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THEATER REVIEW : A Tangled Conventional Crime Yarn : Mix of theater art and gunplay in 'Earth and Sky' doesn't quite work.

August 04, 1995|ROBERT KOEHLER | SPECIAL TO THE TIMES; Robert Koehler writes regularly about theater for The Times

NORTH HOLLYWOOD — Playwrights tend to ignore genre material--that's reserved for the moneymaking ventures in film and television, which support their playwriting habit. For many of them, genre stuff tends to bring up too many bad memories of too many bad story conferences.

Perhaps that's why, when a playwright writes a genre play, it ends up something like Douglas Post's "Earth and Sky" at Actors Forum Theatre. Like its central couple, Post's drama is split between poetic ruminations and street-level toughness. It aims for theater art and gunplay, a little embarrassed to be just a conventional crime yarn.

Yet that's all "Earth and Sky" really is. It even contains the kind of frantic wrap-up and twist typical of thriller teleplays--which Chicagoan Post has written.

He tries to involve us in something we can never quite buy into. Poet-librarian Sara (Molly Maslin) wants to find out who killed her lover, a shady restaurant owner named David (Richard D'Alessandro). We want to know what the intellectual, contemplative Sara ever saw in the slightly rough, crude David. Her passion for solving his murder extends from her passion for him, but her emotional drive beggars credibility.

While Post constructs the murder mystery narrative so straightforwardly that it reads like a how-to outline on genre writing, he intercuts this with Sara and David's affair, told in reverse time like Harold Pinter's "Betrayal." It works as more than a device, since this is Sara's memory ticking off the days and weeks spent with David. It also provides "Earth and Sky" with a stylishly calm coda.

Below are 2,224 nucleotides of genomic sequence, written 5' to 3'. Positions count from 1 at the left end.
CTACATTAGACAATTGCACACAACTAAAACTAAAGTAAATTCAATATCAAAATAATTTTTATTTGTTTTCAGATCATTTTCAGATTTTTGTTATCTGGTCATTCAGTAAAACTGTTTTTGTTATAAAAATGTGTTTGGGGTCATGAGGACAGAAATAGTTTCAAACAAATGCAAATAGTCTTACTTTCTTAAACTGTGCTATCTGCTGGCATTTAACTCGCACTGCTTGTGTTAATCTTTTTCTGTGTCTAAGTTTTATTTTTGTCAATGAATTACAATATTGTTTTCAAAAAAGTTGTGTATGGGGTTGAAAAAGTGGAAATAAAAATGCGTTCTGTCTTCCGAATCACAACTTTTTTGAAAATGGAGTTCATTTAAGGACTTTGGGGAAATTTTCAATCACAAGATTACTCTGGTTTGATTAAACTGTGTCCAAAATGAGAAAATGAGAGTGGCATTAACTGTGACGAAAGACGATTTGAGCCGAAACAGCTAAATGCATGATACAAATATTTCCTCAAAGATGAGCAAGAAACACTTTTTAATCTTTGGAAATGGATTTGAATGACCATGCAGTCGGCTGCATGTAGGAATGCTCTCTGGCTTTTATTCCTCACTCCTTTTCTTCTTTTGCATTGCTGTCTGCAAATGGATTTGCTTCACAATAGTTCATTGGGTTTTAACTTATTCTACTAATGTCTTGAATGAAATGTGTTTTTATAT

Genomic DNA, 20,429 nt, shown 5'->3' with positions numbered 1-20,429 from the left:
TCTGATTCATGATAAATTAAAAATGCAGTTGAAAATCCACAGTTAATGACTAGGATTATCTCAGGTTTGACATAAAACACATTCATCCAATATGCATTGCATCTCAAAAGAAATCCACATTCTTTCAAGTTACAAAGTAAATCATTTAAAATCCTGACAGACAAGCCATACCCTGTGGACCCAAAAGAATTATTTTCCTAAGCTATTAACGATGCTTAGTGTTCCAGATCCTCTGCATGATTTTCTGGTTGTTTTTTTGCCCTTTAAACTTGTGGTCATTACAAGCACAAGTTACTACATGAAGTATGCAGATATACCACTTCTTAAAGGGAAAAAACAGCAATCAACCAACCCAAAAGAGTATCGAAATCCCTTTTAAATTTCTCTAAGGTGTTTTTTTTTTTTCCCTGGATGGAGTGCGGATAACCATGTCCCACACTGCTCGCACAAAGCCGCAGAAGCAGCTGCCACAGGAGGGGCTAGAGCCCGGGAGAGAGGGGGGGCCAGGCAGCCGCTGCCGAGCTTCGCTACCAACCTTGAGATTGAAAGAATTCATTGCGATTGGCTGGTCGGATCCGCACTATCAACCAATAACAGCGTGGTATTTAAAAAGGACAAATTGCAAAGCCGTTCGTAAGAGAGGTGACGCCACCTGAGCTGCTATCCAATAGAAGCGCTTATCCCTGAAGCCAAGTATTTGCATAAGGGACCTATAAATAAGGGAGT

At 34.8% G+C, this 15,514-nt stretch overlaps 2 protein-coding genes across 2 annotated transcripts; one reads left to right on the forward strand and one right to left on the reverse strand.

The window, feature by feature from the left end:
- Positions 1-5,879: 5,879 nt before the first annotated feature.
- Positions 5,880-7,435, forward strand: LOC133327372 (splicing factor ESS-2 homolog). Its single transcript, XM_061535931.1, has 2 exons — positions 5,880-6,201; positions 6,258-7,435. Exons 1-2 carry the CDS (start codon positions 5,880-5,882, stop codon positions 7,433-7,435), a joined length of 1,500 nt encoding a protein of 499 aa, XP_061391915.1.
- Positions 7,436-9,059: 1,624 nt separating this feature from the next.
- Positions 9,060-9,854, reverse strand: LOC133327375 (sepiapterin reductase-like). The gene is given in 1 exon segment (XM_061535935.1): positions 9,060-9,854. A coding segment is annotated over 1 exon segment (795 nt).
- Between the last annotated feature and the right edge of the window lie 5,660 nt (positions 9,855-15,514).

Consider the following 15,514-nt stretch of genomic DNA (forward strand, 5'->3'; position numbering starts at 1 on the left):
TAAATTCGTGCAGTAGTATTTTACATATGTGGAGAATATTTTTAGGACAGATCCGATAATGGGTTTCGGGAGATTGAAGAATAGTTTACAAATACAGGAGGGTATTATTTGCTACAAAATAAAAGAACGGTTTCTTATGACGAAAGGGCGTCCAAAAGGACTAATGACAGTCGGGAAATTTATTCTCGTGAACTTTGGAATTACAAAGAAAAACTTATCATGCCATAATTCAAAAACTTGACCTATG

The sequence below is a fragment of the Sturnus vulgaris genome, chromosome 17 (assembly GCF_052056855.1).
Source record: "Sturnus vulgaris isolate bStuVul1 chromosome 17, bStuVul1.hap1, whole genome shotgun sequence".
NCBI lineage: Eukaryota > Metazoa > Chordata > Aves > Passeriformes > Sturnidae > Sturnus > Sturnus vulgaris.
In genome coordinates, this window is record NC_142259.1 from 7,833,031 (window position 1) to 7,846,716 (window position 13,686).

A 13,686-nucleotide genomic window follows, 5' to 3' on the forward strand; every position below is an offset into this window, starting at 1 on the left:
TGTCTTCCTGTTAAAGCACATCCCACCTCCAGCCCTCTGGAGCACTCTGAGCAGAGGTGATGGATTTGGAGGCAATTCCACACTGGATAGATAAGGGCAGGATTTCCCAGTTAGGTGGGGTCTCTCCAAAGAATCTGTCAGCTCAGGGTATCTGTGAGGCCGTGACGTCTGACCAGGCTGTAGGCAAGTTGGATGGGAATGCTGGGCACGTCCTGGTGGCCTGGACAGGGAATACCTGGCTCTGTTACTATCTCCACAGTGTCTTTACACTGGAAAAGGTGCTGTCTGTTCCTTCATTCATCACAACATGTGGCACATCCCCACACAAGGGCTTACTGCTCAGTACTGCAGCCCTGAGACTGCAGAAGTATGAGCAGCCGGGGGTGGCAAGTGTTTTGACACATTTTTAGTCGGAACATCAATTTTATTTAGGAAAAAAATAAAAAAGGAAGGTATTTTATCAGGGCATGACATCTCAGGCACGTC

Alas, this romance-in-reverse doesn't show us anything. Instead of giving them time together so we can see the affair in action, Post has David tell Sara, in flashback after flashback, that he has to go. This is love on the run with a lot more run than love. Even that genre essential--the torrid love scene--is missing.

More awkwardly, Post turns Sara into an amateur sleuth who is told by everyone around her what we already know--she's crazy to go up against David's killers. As Sara inches closer to her prey, she unintentionally resembles someone who is obsessively myopic rather than the sympathetic heroine we first met. The final plot twist owes a lot to the tradition of corrupt Chicago politics, but it's hardly startling.

Under Larry Lederman's direction, the dramatic coil doesn't tighten the way it should. Maslin gives Sara an alluring thoughtfulness, but can't get past the script's limits and clue us in on Sara's attraction to David. D'Alessandro clues us in even less with a thin portrayal that's lacking both sexual heat and a tough-guy edge. As Weber, the investigating cop, Richard Ruyle is good at oozing male scumminess while suggesting a guy on the verge of burnout.

The black, shadowy, Abstract Expressionist set by Dave Dunning, with John J. Grant's pinpoint lighting, conveys more danger than the play finally does. So does Jerry Sider's sound design, which pumps up Chicago's cacophony.

(BEGIN TEXT OF INFOBOX / INFOGRAPHIC)

WHERE AND WHEN

What: "Earth and Sky."

Location: Actors Forum Theatre, 10655 Magnolia Blvd., North Hollywood.

Hours: 8 p.m. Friday and Saturday, 7 p.m. Sunday. Ends Sept. 10.

Price: $15.

Call: (818) 506-0600.

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